With 2013 and a fresh crop of resolutions upon us, it’s probably safe to assume there’s something about social media on your to-do list for the year. Most of the federal marketers with whom I’ve spoken recently are still searching for the secret sauce of social media. How much do I need to do? How do I measure results? How can I align social media activities to support my organization’s federal sales efforts?

I don’t have any easy answers, but there are some simple guidelines you should follow as you look to ramp up your social media activities this year.

As 2012 came to a close, we invited Marc Hausman of Strategic Communications Group to speak with some of our clients about how they can use social media more effectively to communicate with their channel partners and customers. When he’s not doing stand-up comedy, Marc runs an agency focused on social media as a sales enablement tool. He provided us with some great food for thought.

According to Marc, social media is simply a channel to reach a targeted audience in a cost-effective manner. While often used for branding and awareness, it also can be effective at the top of the sales funnel, to nurture and cultivate leads, and to accelerate deal capture.

Marc sees social media as a compelling medium to influence government employees. That’s because unlike their commercial counterparts, who treat best practices like proprietary trade secrets, public sector employees are motivated to share information and best practices more publicly. They often go online to compare challenges and seek out solutions from their peers. As a result, the public sector has been an early adopter of social media (for research on this, check out Market Connections).

Social media will not replace sales. You still need to pick up the phone, engage with customers, and get to know them. But social media can help you identify those with whom you should speak, and what they care about, based on the digital footprints they’ve left online. They have formed communities around common interests, and they are more empowered to seek out and share information than ever before. Your customers will tell you what they think, and what they need, based on where they spend their time online. You can address their concerns, and win their trust, by sharing content and information that helps them meet their missions and solve their problems.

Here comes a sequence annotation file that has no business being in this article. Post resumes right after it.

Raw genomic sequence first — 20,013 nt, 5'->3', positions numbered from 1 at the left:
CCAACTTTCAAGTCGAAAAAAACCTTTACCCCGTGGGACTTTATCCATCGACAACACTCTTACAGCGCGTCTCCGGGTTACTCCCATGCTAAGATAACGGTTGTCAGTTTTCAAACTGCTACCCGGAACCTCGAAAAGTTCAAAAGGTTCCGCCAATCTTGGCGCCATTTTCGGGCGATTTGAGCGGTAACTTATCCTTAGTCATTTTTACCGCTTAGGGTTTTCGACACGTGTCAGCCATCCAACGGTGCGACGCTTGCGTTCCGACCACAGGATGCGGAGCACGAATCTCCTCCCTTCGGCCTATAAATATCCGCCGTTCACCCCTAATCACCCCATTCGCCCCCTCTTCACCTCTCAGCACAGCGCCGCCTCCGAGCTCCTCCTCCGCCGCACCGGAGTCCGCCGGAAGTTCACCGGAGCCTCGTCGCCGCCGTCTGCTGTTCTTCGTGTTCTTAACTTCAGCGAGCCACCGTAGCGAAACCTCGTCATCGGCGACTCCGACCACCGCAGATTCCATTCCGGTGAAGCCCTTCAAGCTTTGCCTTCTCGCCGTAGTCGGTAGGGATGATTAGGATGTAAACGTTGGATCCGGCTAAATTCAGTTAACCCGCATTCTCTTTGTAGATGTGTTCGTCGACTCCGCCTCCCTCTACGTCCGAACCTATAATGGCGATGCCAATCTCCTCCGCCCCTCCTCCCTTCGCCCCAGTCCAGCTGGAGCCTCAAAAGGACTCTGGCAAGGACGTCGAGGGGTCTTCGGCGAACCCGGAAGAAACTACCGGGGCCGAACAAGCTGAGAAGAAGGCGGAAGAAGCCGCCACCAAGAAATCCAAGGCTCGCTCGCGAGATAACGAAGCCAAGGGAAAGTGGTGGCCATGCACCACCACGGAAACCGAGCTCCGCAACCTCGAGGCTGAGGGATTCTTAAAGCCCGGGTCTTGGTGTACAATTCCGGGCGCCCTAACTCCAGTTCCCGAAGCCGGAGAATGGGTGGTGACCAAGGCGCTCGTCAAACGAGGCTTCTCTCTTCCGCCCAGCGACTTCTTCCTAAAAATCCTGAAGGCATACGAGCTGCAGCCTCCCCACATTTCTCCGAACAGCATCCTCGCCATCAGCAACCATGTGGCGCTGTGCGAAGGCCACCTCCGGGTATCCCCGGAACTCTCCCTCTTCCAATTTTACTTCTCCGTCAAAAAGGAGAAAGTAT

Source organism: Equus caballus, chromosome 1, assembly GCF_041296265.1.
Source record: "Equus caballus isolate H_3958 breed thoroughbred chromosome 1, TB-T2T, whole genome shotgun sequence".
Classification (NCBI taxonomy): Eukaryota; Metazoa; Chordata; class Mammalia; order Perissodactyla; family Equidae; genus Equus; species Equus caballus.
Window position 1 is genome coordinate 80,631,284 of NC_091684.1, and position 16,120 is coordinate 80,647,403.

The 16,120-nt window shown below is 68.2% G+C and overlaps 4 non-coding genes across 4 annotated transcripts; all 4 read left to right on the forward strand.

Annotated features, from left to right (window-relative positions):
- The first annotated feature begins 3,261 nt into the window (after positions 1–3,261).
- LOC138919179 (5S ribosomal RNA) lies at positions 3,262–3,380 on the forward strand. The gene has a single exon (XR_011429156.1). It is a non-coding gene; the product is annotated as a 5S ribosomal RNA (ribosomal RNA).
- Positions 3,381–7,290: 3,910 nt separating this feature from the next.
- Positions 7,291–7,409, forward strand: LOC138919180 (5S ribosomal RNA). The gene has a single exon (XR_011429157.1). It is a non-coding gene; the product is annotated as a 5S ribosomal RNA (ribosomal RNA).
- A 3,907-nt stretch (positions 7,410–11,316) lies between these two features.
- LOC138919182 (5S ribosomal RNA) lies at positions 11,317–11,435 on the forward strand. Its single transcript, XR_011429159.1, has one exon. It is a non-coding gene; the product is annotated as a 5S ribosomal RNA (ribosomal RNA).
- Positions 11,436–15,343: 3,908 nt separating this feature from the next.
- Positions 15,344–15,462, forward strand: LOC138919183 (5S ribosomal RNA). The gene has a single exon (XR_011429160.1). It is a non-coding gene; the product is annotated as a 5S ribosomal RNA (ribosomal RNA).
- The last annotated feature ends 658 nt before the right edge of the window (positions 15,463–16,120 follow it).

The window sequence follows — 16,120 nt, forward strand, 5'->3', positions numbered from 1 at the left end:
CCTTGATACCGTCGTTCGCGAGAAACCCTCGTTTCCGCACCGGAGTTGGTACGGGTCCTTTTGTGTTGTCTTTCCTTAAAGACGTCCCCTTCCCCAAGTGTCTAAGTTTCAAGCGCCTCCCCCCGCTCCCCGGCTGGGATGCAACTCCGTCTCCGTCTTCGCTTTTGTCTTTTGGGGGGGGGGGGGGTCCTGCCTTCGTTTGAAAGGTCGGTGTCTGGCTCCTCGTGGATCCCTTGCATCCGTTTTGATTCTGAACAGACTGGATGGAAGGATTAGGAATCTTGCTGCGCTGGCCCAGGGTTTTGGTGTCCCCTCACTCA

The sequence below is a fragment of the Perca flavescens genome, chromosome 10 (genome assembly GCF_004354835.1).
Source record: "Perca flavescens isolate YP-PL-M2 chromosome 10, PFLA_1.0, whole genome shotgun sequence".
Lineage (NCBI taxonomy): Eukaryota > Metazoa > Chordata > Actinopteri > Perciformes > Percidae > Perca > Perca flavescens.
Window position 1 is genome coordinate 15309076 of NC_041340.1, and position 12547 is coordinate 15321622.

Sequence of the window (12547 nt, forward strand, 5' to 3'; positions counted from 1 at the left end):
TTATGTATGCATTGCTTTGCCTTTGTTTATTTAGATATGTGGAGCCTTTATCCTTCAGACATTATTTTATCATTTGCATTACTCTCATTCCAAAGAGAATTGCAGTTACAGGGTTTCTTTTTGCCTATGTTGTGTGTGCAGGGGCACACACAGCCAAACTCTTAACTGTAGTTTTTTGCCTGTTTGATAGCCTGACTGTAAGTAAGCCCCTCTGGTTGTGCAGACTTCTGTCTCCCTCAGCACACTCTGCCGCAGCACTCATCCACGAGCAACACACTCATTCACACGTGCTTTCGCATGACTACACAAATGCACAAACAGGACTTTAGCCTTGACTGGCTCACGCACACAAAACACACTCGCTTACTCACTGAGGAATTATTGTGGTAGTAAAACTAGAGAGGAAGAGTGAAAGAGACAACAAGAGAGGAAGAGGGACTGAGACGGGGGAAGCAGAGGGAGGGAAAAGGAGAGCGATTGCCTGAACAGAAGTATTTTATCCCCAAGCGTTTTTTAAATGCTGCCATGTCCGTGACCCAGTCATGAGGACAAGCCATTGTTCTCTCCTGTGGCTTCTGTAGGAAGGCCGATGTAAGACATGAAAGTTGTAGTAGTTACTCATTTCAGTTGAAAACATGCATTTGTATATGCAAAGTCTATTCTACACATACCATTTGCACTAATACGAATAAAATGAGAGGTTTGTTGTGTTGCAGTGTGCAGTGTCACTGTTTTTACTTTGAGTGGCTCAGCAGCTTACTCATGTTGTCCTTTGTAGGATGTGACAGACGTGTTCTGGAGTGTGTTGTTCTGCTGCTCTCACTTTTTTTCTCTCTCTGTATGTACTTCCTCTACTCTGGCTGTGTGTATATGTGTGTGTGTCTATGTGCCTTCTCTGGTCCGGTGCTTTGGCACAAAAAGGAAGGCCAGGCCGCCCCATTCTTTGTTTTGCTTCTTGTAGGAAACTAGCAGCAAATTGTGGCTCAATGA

When doing so, keep three things in mind:

  1. Define your goals. Do you want to increase leads at the top of the funnel? Motivate channel partners to offer your solution instead of another? How will you measure success? Answering these questions will help you determine where to engage, how often, and with what type of content.
  2. Be where your customers (and partners) are. Define your target audience and key contacts, and find them online. Look for communities of interest that are likely to attract them, and establish a presence there: GovLoop, MeriTalk, and LinkedIn are great places to start. (Side note: Mark Amtower is a huge LinkedIn evangelist with great info to get you started.)
  3. Be a publisher. Nobody wants to be sold, but everyone wants content. If you can produce your own content, that’s great. If not, share information from other places. It’s OK to re-purpose blog posts, articles, etc. as long as they are relevant and focused on solutions and the application of technology (not your product features). Use social media to associate your name, and your company, as influencers. Once you become a source of insight and information, you’re more likely to get requests from people to help solve their problems. That’s when the sales process kicks in.

immixGroup is getting more involved with social media all the time. To learn how, contact your immixGroup senior account manager or reach out to me at allan_rubin@immixgroup.com. You can also get useful social media tips by following Marc Hausman‘s blog.